Career and Technical Education (CTE) can play an important role in the effort to provide all children an equitable opportunity to succeed in their educational careers and in life. Public policy addressed in legislation, including the Every Student Succeeds Act (ESSA), Individuals with Disabilities Education Act (IDEA), Workforce Investment Opportunities Act (WIOA), and Rehabilitation Act Amendments of 1998, requires greater collaboration within and across services to ensure that all individuals have opportunities to participate in effective career education programs and to achieve their personal career goals.
Students who participate in CTE are more likely to succeed academically and less likely to drop out of high school than their counterparts who do not. Educators need to provide equity in and access to these programs for all students. Once students are enrolled, teachers must have the resources to respond effectively to their diverse needs. To do this, teachers need to have information to gain understanding and develop strategies appropriate to the various student populations.
Perkins V and Special Populations
The federal Perkins V Strengthening Career and Technical Education for the 21st Century Act of 2018 (Perkins V) focuses on increasing employment opportunities for special populations that are chronically unemployed or underemployed. The act defines special populations as:
- Individuals with disabilities
- Individuals from economically disadvantaged families, including low-income youth and adults
- Individuals preparing for nontraditional fields
- Single parents, including single pregnant women
- Out-of-workforce individuals
- English learners
- Homeless individuals
- Youth who are in or have aged out of the foster care system
- Youth with a parent who is a member of the U.S. Armed Forces and is on active duty
To assist administrators and teachers in ensuring equitable access, participation, and success for special populations in CTE programs a variety of resources has been collected.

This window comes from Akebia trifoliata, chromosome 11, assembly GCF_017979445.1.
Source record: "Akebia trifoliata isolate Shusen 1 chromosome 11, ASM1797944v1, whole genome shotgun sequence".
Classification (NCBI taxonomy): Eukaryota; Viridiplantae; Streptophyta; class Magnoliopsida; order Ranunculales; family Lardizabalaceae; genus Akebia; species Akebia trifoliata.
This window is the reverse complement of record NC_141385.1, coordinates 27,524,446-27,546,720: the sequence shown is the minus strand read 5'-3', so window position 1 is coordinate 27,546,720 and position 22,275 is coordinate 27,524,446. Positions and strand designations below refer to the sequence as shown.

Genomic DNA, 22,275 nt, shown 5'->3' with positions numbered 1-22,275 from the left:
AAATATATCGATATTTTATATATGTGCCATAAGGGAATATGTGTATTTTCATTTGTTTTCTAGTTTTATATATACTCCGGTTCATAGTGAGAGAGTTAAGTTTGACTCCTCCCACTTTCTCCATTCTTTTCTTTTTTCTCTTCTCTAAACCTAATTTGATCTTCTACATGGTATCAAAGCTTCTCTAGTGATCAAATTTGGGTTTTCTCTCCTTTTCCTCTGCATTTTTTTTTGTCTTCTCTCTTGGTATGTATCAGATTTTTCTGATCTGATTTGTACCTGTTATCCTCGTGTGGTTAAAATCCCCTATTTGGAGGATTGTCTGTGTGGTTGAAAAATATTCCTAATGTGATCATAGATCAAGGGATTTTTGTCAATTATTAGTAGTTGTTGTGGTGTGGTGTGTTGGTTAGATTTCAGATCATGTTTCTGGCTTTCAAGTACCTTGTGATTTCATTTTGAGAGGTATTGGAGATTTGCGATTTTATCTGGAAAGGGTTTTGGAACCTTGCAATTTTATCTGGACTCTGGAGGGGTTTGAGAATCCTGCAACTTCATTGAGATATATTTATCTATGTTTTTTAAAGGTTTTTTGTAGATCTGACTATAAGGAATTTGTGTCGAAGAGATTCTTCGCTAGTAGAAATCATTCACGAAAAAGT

The listing begins with a General Resources section, which has information and strategies that are applicable to working with several special population groups. The other resources are organized around four special population groupings:
For each population, the resources have been grouped in similar categories/media, such as research, centers, articles, and webinars.
A summary of supports for "special populations" in Perkins V to recruit and retain students in high-quality CTE programs and improve their academic outcomes.
How a teacher-created PLC spurred collective efficacy around working with diverse students.
Presents theoretical and practical knowledge on topics including
- access to enhanced work-based learning (WBL) experiences
- participation in career and technical student organizations
- benefitting from articulated credit arrangements
This issue of Techniques features articles from educators and CTE stakeholders designed to inspire reflection.
Although this document is pre-Perkins V, it sets the stage for the importance of equity in high-quality CTE programs. It contains a brief discussion of the historical inequities experienced by youth with disabilities within the public education system and some of the legal responses to those inequities as found in major federal education and civil rights legislation. The implications and strategies for equity and program design, admissions practices, and individual support that emerge from those laws are also discussed.
This Language Guide is a resource for advocates, educators, employers, members of the media, and others to investigate the words they use when working with or for young people.
Centers, Government Offices, and Organizations
The CTSP Center is a Texas Education Agency (TEA) grant-funded project. The Center's mission is to provide access to career and technology and special education-related multimedia information (books, curriculum materials, videos, online courses) to teachers, parents, and education professionals throughout Texas and nationally.
Advance CTE's Brave Dialogues: A guide to Discussing Racial Equity in Career Technical Education is designed to provide state CTE leaders with tools to begin and continue discussions that right the wrongs in CTE and to support state CTE leaders in creating an environment in which state teams, local intermediaries, business partnerships, and policymakers have the language and comfort to discuss challenges and opportunities related to racial equity in CTE.
The Center on Disability and Development offers dozens of training opportunities throughout the year on disability-related topics.
Under the "4+1" pathway assessment option, students must take and pass four required Regents exams (English, math, science, and social studies) or NYSED-Approved alternative assessments and a comparably rigorous assessment for the fifth required exam to graduate.
The CTE TAC offers more information about the CDOS Credential.